whos that brandIn October’s “Whos’ that brand?” we picked up on the prevalence of unbranded executions – noting work from London Life’s Freedom 55, QSR Subway and Ontario Tourism’s regional partners, Regional Tourism Organization Four (RTO4).

We also identified a few larger trends, noting “brands no longer look solely to advertising agencies for creative inspiration, but rather seek a wider selection of partners – usually revolving around new technology – to help generate ideas and produce better dialogue with consumers.” Additionally, brands were developing apps and games, formulating their own media channels. For instance, we wrote Nike+ FuelBand “represents the new wave of branded content: ongoing relationships between consumers and brands, forged to create ecosystems for social connections and functionality. Brands are breaking into personal spaces, combatting tech fragmentation by providing mobile solutions for their customers that ultimately serve as free (and viral) media channels.”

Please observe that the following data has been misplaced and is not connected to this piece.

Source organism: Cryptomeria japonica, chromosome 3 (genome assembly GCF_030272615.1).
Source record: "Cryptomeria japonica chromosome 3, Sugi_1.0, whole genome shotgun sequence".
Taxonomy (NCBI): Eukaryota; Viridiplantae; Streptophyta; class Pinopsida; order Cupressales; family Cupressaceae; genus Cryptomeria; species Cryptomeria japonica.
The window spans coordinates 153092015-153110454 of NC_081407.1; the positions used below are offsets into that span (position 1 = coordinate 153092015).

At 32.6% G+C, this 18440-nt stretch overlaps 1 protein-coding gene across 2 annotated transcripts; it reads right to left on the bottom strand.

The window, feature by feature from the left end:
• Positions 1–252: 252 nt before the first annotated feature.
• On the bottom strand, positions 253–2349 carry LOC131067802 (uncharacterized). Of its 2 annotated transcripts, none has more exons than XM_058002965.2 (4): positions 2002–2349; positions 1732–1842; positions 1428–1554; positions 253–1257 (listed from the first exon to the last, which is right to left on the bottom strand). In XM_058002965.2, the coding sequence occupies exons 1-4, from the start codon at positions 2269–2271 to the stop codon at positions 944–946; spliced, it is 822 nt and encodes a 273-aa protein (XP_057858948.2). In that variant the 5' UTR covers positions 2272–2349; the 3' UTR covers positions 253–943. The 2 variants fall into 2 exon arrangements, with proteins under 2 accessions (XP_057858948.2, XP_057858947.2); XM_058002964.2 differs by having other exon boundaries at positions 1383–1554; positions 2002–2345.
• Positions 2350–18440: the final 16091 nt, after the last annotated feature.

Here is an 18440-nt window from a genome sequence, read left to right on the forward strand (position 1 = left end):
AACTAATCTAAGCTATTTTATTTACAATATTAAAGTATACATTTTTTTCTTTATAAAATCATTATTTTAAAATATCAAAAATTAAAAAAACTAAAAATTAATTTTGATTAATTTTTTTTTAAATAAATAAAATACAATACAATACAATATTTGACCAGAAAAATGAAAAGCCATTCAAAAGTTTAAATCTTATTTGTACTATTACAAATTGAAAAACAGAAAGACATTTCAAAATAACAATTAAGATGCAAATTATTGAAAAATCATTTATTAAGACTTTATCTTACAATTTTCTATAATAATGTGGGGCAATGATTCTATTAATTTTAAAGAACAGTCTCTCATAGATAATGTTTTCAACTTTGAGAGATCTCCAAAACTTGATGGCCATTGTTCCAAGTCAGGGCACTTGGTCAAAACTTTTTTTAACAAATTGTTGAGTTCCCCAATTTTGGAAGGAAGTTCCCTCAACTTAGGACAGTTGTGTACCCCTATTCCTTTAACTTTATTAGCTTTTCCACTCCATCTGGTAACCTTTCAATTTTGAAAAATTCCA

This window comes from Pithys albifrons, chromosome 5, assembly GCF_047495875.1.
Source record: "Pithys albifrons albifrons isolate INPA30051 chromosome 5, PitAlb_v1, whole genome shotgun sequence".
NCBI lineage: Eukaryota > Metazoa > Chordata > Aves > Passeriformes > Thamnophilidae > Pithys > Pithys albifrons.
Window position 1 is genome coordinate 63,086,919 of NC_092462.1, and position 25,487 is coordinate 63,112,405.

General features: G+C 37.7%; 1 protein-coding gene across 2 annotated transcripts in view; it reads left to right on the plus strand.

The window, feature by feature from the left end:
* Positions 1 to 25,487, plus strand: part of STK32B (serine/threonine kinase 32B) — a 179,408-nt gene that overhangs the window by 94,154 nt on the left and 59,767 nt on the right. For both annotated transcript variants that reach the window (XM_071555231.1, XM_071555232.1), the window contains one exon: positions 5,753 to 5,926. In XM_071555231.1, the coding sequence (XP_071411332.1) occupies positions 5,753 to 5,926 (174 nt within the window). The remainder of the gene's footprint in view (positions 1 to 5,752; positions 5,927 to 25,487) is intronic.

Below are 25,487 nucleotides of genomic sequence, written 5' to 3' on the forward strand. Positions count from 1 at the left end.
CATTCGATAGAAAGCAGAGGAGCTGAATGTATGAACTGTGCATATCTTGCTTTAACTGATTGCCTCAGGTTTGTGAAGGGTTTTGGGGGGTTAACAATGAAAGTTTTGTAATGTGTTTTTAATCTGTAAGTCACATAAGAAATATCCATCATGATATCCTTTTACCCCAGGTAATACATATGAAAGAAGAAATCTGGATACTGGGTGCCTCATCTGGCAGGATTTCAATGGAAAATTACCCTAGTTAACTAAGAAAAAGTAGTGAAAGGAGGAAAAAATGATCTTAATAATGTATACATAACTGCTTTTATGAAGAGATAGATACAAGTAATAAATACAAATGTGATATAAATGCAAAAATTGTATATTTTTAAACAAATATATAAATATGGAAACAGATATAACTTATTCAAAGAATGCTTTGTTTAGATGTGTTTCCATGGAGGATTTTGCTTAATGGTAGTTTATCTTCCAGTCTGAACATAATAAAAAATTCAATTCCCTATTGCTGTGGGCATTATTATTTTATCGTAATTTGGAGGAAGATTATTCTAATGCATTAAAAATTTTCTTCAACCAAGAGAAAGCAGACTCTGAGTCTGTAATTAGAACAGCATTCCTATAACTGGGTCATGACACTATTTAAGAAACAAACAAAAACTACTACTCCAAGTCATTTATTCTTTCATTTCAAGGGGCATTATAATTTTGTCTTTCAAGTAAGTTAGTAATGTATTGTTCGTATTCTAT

Meanwhile, video-sharing apps Socialcam and Viddy were gaining serious momentum, so in June, we asked pundits whether they had the chance to surpass YouTube. They didn’t, of course, replaced by sites like Vine and Instagram as the go-to short-form video sites.

Shopper marketing takes off

We took a look at shopper marketing’s growth in Canada, dubbing 2011 “the year it really cemented itself as a core brand-building discipline” in our December/January 2012 issue. DDB launched its Shopper DDB division in 2011, meanwhile, Canadian manufacturers were putting dollars towards developing internal teams to handle shopper marketing.

In March, we ran a roundtable piece about “The Shopper Marketing Revolution” where a panel of industry experts weighed in on issues around moving beyond price, smart targeting, mobile, showrooming, Target’s arrival in Canada and tech update cost-sharing between retailers and manufacturers.

Remember when Frank Palmer was a hip-hop star?

It’s a hard one to forget. Refresh your memory by checking out the November issue’s cover and back page.

Creative Report Card

And lastly, don’t forget to check out who made the cut that year.

Want more strategy Throwback? Catch up on the headlines from 19891990199119921993199419951996199719981999200020012002200320042005, 20062007, 200820092010 and 2011.